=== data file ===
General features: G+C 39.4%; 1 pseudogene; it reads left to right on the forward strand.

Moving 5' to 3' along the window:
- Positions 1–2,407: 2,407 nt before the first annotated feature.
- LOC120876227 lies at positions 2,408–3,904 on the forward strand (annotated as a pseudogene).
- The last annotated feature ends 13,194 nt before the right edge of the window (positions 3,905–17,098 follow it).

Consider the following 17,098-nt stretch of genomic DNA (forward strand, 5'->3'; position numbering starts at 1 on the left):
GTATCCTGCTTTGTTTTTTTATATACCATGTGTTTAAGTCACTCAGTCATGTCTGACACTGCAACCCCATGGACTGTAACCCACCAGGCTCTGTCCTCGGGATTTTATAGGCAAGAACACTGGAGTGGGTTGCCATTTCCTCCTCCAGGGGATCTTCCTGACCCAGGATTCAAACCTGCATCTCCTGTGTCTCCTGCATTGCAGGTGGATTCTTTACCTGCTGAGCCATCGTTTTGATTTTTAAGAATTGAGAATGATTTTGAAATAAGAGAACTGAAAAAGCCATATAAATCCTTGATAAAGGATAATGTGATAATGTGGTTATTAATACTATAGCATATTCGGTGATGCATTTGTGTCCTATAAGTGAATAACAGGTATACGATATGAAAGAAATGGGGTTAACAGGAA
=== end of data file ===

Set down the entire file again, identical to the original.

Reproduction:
General features: G+C 39.4%; 1 pseudogene; it reads left to right on the forward strand.

Moving 5' to 3' along the window:
- Positions 1–2,407: 2,407 nt before the first annotated feature.
- LOC120876227 lies at positions 2,408–3,904 on the forward strand (annotated as a pseudogene).
- The last annotated feature ends 13,194 nt before the right edge of the window (positions 3,905–17,098 follow it).

Consider the following 17,098-nt stretch of genomic DNA (forward strand, 5'->3'; position numbering starts at 1 on the left):
GTATCCTGCTTTGTTTTTTTATATACCATGTGTTTAAGTCACTCAGTCATGTCTGACACTGCAACCCCATGGACTGTAACCCACCAGGCTCTGTCCTCGGGATTTTATAGGCAAGAACACTGGAGTGGGTTGCCATTTCCTCCTCCAGGGGATCTTCCTGACCCAGGATTCAAACCTGCATCTCCTGTGTCTCCTGCATTGCAGGTGGATTCTTTACCTGCTGAGCCATCGTTTTGATTTTTAAGAATTGAGAATGATTTTGAAATAAGAGAACTGAAAAAGCCATATAAATCCTTGATAAAGGATAATGTGATAATGTGGTTATTAATACTATAGCATATTCGGTGATGCATTTGTGTCCTATAAGTGAATAACAGGTATACGATATGAAAGAAATGGGGTTAACAGGAA